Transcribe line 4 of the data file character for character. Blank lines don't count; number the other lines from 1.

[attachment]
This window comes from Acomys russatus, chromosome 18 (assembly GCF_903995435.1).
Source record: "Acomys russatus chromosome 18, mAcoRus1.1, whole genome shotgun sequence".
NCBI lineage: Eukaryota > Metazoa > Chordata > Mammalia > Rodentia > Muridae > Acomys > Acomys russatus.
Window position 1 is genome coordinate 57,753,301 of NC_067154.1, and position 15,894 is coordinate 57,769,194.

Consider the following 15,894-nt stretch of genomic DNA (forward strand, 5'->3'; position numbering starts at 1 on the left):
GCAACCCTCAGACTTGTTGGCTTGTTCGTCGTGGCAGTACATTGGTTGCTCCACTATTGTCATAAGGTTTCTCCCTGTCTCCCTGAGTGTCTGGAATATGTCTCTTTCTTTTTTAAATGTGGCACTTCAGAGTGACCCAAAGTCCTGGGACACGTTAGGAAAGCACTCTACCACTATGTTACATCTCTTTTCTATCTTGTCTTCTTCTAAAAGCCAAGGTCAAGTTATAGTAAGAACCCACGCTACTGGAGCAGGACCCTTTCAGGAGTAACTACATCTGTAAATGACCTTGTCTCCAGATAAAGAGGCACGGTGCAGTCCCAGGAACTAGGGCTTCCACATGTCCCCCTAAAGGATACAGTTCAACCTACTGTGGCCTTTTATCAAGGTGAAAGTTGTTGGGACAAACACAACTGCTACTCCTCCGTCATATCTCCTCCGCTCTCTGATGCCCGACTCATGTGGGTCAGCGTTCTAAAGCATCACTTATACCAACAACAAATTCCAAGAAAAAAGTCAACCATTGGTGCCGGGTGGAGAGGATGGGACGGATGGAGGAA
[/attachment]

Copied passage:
Window position 1 is genome coordinate 57,753,301 of NC_067154.1, and position 15,894 is coordinate 57,769,194.